Surveillance Strategy Report — Modernizing Notifiable Diseases Reporting

Modernizing Notifiable Diseases

Better Data, Better Decisions

Local health officials compile information from healthcare providers, laboratories, and other reports. Local and state health departments use the data to identify and control disease outbreaks. They ensure people are effectively tested, treated, and provided with the care they need to stay healthy. States submit data to CDC, where the information is used to guide public health policy and prevention strategies that keep people healthy and defend America from health threats.

Notifiable Disease Surveillance

Health officials monitor diseases and conditions that can cause serious illness or a significant public health concern. States send data on these notifiable diseases or conditions to CDC. Since 1879, health officials have monitored diseases such as cholera and smallpox. Today, public health tracks infectious diseases like Zika, foodborne outbreaks such as E. coli, and noninfectious conditions such as lead poisoning.

“The whole goal of what we do in public health is to make these nonissues. We don’t want to have an outbreak.”

— Sarah Park, MD
State Epidemiologist and Chief of the Disease Outbreak Control Division, state of Hawaii

Why It Matters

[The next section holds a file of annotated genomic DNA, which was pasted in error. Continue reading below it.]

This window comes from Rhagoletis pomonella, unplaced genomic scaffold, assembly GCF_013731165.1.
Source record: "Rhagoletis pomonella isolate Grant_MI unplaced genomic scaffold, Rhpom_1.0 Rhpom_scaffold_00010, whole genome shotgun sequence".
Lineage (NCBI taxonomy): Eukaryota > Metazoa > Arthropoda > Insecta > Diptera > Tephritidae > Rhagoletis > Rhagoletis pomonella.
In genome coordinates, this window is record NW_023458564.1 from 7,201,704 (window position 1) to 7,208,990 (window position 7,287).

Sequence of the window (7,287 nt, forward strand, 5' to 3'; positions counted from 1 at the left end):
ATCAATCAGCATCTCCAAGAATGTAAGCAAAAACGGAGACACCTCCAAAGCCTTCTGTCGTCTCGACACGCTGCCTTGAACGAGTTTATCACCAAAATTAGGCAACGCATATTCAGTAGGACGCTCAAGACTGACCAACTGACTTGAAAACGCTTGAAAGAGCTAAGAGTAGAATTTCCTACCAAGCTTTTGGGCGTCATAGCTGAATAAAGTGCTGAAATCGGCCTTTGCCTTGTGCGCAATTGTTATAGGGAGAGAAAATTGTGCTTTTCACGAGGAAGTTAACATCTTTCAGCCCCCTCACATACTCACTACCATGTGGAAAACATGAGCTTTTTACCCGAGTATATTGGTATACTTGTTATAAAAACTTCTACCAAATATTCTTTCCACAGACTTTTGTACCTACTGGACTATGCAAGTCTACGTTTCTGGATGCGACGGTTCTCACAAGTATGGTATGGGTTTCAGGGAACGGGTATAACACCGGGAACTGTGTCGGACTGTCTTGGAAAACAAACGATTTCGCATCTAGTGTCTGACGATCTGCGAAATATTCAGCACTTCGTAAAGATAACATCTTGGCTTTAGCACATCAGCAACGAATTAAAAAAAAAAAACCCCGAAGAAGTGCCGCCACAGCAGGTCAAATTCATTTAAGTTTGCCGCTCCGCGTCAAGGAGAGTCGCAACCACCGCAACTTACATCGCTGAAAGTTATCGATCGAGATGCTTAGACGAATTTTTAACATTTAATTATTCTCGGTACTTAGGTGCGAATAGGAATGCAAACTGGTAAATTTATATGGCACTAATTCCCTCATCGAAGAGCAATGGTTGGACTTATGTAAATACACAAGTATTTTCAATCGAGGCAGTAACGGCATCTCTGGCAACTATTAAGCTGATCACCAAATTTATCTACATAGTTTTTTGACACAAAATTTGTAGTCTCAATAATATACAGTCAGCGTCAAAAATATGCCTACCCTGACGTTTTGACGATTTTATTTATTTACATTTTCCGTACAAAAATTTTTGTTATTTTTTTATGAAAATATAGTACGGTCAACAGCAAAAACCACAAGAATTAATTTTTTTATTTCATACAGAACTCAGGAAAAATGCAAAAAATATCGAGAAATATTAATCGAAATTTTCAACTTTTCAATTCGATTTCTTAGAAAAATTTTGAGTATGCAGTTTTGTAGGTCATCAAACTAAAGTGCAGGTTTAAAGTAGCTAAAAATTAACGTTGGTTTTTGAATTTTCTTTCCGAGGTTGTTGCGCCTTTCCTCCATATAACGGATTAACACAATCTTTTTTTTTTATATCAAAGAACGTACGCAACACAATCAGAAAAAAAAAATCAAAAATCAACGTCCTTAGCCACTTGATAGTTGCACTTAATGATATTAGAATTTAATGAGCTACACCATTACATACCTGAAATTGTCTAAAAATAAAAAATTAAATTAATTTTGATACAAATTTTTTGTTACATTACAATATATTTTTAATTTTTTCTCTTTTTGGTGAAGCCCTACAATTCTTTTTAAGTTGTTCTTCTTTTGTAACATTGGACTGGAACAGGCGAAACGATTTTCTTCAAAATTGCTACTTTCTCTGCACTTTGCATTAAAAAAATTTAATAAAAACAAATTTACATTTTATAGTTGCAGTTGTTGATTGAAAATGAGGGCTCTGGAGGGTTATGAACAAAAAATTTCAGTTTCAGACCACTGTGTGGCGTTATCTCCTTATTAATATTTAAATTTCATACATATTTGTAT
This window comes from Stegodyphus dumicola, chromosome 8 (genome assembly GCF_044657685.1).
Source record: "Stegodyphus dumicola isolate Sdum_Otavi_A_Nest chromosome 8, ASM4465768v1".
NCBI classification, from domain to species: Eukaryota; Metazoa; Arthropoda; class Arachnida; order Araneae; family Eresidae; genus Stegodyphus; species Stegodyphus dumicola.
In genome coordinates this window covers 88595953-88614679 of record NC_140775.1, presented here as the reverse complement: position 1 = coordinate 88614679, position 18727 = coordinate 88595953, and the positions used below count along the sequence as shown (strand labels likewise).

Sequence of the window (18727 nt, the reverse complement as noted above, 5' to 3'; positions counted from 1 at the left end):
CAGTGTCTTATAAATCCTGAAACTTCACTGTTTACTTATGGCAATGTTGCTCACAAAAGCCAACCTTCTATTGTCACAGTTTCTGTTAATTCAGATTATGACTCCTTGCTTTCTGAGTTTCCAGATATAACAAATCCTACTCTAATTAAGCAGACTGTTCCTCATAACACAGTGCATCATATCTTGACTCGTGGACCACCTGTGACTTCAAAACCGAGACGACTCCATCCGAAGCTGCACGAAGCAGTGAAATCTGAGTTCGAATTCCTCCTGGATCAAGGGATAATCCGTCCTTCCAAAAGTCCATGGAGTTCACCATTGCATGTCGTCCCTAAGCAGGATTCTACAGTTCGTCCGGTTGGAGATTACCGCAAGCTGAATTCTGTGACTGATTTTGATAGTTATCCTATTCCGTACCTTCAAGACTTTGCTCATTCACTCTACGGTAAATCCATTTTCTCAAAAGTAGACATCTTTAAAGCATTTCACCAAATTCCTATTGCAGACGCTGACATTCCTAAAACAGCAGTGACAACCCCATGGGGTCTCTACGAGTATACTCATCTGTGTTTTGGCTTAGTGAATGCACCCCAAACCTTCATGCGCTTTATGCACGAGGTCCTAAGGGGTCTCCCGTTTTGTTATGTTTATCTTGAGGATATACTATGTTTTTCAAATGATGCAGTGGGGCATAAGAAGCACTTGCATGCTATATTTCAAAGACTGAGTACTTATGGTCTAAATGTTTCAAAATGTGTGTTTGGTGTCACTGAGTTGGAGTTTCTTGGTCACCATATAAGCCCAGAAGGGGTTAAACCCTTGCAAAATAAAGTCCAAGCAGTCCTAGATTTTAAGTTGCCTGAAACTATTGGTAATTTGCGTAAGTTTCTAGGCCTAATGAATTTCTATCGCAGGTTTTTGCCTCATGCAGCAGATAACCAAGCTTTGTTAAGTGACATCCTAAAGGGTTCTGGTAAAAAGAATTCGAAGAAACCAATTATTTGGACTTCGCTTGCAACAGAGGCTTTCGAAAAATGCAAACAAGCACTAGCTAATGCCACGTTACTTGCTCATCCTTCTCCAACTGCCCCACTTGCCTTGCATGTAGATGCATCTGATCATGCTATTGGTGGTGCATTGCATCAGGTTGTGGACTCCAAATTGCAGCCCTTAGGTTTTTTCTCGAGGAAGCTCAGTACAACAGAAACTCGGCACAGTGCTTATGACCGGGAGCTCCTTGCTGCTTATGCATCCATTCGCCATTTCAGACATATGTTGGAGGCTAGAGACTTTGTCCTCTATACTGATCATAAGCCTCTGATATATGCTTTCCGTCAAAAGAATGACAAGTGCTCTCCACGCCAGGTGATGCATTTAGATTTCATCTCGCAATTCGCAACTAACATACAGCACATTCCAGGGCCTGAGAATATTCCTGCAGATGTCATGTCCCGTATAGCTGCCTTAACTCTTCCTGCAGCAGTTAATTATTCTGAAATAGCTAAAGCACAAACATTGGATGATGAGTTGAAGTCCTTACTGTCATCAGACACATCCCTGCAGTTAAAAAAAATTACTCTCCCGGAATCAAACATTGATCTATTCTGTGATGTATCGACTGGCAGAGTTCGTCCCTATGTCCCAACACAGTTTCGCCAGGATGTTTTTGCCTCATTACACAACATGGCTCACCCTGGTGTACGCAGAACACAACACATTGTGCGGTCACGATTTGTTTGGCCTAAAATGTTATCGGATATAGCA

Notifiable disease data are critical to:

blue and white globe

Detect disease when and where it happens 

blue microorganisms

Stop disease before it spreads

blue cartoon of a microscope

Study disease to strengthen the science

Icon of a Blue First Aid Kit

Improve how we prevent and control disease

blue cartoon of three figures

Keep people healthy

Putting Data to Work: Numbers Tell the Story

The National Notifiable Diseases Surveillance System (NNDSS) relies on the monitoring and disease control activities performed by local and state public health departments across the country. A modernization initiative is making it faster and easier for state health departments to send data to CDC, and CDC is improving how it delivers these data to our disease programs.

Developing a more flexible, adaptive, and timely data system for notifiable diseases is an important part of CDC’s strategic approach to surveillance



Modernized systems will make it possible for public health to use one data standard to exchange disease monitoring data


CDC and public health will be able to understand disease trends and emerging health events more quickly
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Data that the health department receives from multiple sources, such as the clinic and the laboratory, can be delivered to CDC in one message


Richer, more complete data drive public health action

Moving the Dial: Modernized System, Improved Timeliness

120 Diseases

More than 120 notifiable diseases and
conditions under surveillance

2.7 Million

Nearly 2.7 million disease events reported through the NNDSS each year

3 Thousand

Disease data sent from 3,000 local health departments to state & territorial health departments to CDC

100 Percent

100% of the American population protected

Lesliann Helmus, MS

Standardized reporting mechanisms save local, state, and federal health organizations time and money while improving health threat detection.

Keywords: notifiable disease, standards, message